Tanzania is moving cautiously in its lucrative natural gas deals with no end in sight of the Host Government Agreement (HGA) negotiations, which resumed recently but are set to take longer than expected.
Fresh discussions on the HGA over the multibillion-dollar project are being held in Arusha, northern Tanzania, after the negotiating teams finalised preliminary talks last November.
After being in limbo for nearly two years, preliminary discussions on the HGA resumed in November 2021 with assurances from the new Minister of Energy January Makamba.
In November 2021, while opening a fresh HGA discussions, Mr Makamba told stakeholders that the government was committed to having the Liquefied Natural Gas (LNG) project implemented.
The negotiations are expected to proceed by discussing every stage of the project. The discussions will also address the nature of Tanzania Petroleum Development Corporation participation, fiscal framework, including tax exemptions, stability of terms and local content.
“The discussions with the government are vital in co-creating a stable fiscal, legal and regulatory framework to enable a global competitive project and further investments by the LNG investors,” said Ola Morten Aanestad, spokesperson of International Upstream.
Fedister Agrey, the LNG project manager at the Tanzania Petroleum Development Corporation, said the HGA negotiations are ongoing.
Meanwhile, Mozambique, which shares a border and gas reserves with Tanzania, last week received Africa’s first deep-sea floating LNG facility ahead of gas production from an offshore field. It has a capacity to liquefy 3.37 million tonnes of natural gas annually.
Built for deep waters
The Coral Sul FLNG floating plant arrived in the Rovuma Basin last week, Mozambique’s National Petroleum Institute said, adding that the plant is critical to the $7 billion Coral South project, operated by Italian oil and gas company Eni. It will produce and sell gas extracted from the southern part of the field.
The 220,000-tonne vessel, the main component of which was constructed by Samsung Heavy Industries in South Korea, is the first FLNG built for deep waters and the first specifically built for Africa. It is 432 metres long and 66 metres wide, with a capacity to liquefy 3.4 million tonnes of natural gas per year.
Mozambique has the potential to produce more than 30 million metric tonnes of LNG a year, but four years of insecurity causing disruption and unrest, stalled the project.
Operated by French firm TotalEnergies, Maputo’s LNG could start in 2026 if work at Afungi is revived in 2022.
Currently, Tanzania has proven natural gas reserves of 57 trillion cubic feet, with at least 49.5 trillion cubic feet of these far offshore in the Indian Ocean.
As Mozambique makes strides in its gas sector, in Tanzania talks are still on going for the third month now between Dodoma and international oil companies on the terms of developing a $30 billion Liquefied Natural Gas (LNG) project in Lindi, in the southeast of the country.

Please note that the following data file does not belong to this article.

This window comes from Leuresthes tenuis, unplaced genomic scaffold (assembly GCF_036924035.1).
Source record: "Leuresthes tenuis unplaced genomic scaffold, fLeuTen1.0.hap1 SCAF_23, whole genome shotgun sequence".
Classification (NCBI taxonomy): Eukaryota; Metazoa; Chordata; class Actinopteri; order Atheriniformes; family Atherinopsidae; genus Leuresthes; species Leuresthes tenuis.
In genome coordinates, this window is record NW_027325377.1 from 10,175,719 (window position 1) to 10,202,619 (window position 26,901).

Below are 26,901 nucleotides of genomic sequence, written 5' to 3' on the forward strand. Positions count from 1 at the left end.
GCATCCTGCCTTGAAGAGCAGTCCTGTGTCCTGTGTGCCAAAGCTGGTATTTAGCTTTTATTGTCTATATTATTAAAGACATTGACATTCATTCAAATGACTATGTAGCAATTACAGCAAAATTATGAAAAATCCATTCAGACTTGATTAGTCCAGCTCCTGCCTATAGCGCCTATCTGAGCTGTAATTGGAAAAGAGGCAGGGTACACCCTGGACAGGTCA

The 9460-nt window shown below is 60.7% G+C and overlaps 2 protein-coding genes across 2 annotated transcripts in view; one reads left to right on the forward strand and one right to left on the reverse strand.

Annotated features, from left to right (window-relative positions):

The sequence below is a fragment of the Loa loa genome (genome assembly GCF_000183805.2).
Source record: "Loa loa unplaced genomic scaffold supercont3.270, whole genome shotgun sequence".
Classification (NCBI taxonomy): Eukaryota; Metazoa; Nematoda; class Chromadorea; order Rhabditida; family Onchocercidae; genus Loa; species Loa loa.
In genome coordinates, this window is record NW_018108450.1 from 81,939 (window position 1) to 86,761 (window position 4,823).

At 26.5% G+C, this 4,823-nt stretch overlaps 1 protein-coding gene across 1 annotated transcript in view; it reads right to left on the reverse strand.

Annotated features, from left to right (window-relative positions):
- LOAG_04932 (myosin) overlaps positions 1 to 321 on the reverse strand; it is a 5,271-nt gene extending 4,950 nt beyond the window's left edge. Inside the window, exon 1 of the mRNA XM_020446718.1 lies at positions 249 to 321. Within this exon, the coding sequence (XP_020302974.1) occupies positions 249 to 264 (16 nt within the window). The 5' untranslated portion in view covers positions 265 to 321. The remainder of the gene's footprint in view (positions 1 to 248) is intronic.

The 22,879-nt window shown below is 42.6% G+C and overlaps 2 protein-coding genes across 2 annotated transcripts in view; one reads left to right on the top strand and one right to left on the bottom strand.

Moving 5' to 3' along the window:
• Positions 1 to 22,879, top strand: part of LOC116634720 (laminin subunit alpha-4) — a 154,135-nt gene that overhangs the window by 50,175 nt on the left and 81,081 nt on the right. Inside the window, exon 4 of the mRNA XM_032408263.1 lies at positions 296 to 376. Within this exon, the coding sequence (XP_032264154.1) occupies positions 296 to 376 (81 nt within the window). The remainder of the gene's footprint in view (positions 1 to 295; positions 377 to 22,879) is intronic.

The EastAfrican understands that for nearly two years now, the $30 billion project has been in limbo waiting for the conclusion of the HGA. This is the pact that governs the rights and obligations of parties with respect to the development, construction, and operation of the project.
Talks on a commercial framework agreement between Tanzania and a Norwegian oil and gas firm, Equinor, and Royal Dutch Shell Plc with their counterparts were to be finalised in September 2019, and project was set to take off in 2020.
The project is expected to bring an additional 10 percent LNG for domestic use in the country.
Equinor, and its partner Exxon Mobil Corp, hold Block 2 offshore with a 65 per cent stake in partnership with ExxonMobil, which holds a 35 per cent. TPDC has an offer of a 10 per cent stake in the same Block.
Equinor has had nine gas discoveries out of the 15 exploration wells in Block 2 since 2011.
“We see a window of opportunity for the Tanzania LNG project still and the ability to move efficiently to complete the discussions and progress the project will create value for all partners involved and Tanzania as a country. We are planning for a successful outcome and we will put forth the necessary resources to deliver a positive outcome,” Mr Aanestad said.
Shell is cautious, saying that an LNG plant being a costly project, all parties must come to an agreement before it takes off.
Royal Dutch Shell Plc drilled 18 wells out of which 16 trillion cubic feet of natural gas has been discovered and it holds interests for Blocks 1 and 4 with Ophir Energy.
Construction is set to start in 2023 after being postponed three times. Once in operation; the LNG project is expected to add 10 percent gas to Tanzania’s domestic use.
Tanzania has been exploring for oil and gas for the past 64 years, making the first natural gas discovery in 1974 at Songo Songo Island and at Mnazi Bay. Currently the country has proven natural gas reserves of 57 trillion cubic feet, with at least 49.5 trillion cubic feet of those reserves far offshore in the Indian Ocean.